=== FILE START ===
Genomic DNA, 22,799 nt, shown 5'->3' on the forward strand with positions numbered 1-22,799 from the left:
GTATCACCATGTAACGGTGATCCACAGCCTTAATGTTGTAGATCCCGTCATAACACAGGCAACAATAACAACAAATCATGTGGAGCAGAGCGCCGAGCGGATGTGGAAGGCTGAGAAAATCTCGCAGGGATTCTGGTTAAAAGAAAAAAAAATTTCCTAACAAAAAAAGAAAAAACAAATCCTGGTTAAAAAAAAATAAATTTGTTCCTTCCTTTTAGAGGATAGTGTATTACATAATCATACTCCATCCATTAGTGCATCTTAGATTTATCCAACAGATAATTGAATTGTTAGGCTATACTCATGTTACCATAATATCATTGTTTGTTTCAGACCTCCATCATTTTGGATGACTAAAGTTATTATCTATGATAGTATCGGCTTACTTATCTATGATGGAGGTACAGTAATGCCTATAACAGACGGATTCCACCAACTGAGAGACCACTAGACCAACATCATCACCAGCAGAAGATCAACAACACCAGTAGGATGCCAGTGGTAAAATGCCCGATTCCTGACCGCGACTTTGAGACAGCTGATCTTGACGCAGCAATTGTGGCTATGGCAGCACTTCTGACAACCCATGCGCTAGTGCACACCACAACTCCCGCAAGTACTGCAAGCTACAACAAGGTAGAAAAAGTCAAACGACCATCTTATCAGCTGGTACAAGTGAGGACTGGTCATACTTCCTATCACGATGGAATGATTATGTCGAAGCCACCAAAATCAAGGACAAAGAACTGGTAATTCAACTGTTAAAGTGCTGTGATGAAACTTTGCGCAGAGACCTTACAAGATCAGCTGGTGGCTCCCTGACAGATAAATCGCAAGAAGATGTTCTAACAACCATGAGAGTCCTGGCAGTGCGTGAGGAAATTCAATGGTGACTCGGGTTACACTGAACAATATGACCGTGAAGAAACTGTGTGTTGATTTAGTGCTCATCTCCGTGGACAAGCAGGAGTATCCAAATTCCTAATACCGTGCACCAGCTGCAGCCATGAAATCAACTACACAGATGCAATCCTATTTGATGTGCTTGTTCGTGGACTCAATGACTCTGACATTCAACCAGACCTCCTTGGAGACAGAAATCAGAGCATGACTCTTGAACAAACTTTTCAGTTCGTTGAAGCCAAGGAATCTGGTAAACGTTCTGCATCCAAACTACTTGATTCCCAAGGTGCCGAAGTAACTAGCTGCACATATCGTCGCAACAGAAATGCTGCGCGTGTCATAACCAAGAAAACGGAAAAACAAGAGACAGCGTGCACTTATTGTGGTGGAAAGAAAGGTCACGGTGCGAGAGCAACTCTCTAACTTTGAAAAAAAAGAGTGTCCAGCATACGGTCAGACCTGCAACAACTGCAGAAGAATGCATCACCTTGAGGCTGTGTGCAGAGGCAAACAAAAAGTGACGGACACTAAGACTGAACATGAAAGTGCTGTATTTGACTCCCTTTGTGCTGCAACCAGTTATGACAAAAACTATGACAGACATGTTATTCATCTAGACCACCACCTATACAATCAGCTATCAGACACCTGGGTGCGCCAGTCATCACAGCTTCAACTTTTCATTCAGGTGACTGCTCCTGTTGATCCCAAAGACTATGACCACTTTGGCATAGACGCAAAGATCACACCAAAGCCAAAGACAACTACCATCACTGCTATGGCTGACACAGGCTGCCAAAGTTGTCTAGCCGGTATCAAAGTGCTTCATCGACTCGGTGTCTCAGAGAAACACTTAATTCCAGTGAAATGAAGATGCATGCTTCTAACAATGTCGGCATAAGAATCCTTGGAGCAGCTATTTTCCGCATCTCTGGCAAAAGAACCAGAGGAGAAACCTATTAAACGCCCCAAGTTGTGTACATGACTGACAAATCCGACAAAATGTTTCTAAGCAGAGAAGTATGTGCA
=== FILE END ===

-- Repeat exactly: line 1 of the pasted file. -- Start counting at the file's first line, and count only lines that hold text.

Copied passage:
Genomic DNA, 22,799 nt, shown 5'->3' on the forward strand with positions numbered 1-22,799 from the left: